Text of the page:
One of my favorite quotes from Albert Einstein is that you shouldn’t “judge a fish by its ability to climb a tree.” I often start my work day with a reminder of this quote, and it ends this way as well. People often complain that typical male behavior is for them to want to have their cake and eat it too– well, let me just say that plenty of women seem to suffer from similar delusions.

Most GenXers grew up with mothers still spending a lot of time at home, maybe working part-time jobs, but generally speaking the fathers were the ones primarily responsible for financially supporting the household. Until quite recently, therefore, men were primarily judged based on their ability to provide for their families, and generally speaking, the best providers won bragging rights for getting the prettiest brides and producing beautiful families. It was so simple back then, and my male peers sadly grew up with this as their model for what makes a good marriage.

For better or worse the fact is that the traditional family model is rapidly dying out, and now that women have fully entered the workforce at all levels in masses, so we place much less of an emphasis on a man’s ability to provide, and instead give much more weight now to a man’s ability to be a good companion– one who comes home at a reasonable time, shares in the household responsiblities, and communicates with us in an effective, loving way.

Here is the deal- some may still just want a good provider, and if that is your primary criteria in a mate, then you have to accept that in order to be a great provider, that person will probably have to work his/her butt off, and will NOT be readily available to spend quality time or be emotionally available. Those that value spending quality time and sharing more of their emotions, are probably going to make certain sacrifices financially in order to enjoy more of life. The key take-away point here is that we cannot all operate at 100% in all areas of life– it is just not humanly possible. If I am giving 100% of myself to work and being a mom, then I am not going to have much time left for much else– other friends, family, time alone, or quality time with a significant other.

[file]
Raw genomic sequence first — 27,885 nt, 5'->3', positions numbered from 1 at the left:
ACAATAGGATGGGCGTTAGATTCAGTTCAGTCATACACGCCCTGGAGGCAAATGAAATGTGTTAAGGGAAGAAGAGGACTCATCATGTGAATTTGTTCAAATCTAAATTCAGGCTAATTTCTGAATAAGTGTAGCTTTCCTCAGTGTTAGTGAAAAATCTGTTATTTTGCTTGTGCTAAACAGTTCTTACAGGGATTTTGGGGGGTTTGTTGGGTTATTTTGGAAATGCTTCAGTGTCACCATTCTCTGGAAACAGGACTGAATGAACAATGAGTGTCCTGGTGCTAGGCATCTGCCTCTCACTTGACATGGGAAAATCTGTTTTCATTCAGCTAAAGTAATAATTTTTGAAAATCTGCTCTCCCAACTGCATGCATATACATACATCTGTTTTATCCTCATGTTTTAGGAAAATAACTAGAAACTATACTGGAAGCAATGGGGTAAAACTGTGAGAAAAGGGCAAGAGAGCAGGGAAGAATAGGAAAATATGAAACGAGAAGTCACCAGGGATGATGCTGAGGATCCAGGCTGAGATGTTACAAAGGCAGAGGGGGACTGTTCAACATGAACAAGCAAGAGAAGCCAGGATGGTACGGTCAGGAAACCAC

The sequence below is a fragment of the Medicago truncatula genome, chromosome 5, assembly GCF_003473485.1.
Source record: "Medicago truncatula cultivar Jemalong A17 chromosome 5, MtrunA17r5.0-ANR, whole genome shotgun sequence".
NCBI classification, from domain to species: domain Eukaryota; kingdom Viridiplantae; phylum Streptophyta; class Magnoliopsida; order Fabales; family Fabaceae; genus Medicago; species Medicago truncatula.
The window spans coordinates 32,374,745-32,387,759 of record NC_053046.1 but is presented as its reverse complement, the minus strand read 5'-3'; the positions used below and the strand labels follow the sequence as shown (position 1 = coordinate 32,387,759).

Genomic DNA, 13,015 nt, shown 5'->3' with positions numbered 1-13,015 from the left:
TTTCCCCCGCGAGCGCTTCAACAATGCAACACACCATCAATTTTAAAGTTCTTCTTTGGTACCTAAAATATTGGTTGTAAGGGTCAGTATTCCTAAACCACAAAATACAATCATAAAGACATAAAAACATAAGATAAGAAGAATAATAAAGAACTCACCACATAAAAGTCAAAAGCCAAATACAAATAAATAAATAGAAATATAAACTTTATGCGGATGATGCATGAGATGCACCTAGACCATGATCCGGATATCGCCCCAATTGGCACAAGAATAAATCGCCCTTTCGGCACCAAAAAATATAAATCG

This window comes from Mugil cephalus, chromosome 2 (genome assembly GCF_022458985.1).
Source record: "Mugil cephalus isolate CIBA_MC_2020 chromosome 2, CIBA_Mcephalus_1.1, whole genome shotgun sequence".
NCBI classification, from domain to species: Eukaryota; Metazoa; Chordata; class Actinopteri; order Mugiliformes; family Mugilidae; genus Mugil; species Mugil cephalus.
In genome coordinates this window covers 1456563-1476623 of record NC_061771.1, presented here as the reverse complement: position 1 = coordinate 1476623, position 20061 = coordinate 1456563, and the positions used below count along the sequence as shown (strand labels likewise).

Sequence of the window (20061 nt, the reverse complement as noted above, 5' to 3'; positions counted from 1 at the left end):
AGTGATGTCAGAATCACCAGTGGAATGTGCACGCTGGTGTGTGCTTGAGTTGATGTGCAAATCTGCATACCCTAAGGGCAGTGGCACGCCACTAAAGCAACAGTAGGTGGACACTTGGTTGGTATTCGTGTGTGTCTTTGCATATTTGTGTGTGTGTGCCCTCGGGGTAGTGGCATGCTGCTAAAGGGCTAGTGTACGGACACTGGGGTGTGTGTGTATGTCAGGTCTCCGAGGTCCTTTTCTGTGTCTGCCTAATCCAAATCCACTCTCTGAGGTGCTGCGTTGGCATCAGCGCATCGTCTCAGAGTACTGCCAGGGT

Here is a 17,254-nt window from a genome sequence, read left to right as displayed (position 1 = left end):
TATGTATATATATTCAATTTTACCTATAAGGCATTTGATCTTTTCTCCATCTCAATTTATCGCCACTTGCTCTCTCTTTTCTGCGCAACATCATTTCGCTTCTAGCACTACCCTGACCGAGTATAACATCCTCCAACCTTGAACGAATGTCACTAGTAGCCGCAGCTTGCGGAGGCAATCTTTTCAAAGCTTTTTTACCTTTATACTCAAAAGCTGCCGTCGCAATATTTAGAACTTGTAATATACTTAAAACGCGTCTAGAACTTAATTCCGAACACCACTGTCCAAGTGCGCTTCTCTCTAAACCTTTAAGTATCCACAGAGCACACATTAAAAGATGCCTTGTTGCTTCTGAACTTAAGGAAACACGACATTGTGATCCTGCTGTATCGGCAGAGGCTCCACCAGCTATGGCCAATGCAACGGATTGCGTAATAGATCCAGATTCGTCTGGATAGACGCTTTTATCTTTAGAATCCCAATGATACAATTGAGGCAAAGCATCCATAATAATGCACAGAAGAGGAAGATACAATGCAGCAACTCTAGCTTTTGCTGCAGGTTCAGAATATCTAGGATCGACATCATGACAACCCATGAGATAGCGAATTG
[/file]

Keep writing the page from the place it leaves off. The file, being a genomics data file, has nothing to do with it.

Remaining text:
There is only so much time in a day, and we are not machines, much to the chagrin of some employers out there. Finding work-life balance is a never-ending quest, and you have to accept that you will never be able to make everyone happy, this is why it is important to have your priorities straight. So many people throw away their relationships because they are unhappy, and they blame those around them for their unhappiness. But maybe, just maybe before tossing aside their partners or friends, they should ask themselves whether their expectations are actually realistic. Taking a good look within is not easy, and we are typically reluctant to see ourselves in a bad light. It is indeed so much easier to fault others than to find fault in ourselves, but here is another favorite saying that I have heard quite often, yet only quite recently embraced as a fundamental truth: true happiness is not based on any external factors, you will only find it within your own heart.

Once you find your own internal joy, you will find it so much easier to love a fish simply because he is a good fish.  One person cannot be your everything– nor can you be that for someone else.  We all have our limitations, and the key is actually accepting the love someone is capable of giving.  If you want more, then you need to hold out for more, don’t blame someone for his/her inability to be something that you want.  It is a guaranteed recipe for disaster if you expect a fish to climb a tree, and to be blunt the fault there lies entirely with you for setting someone up to fail.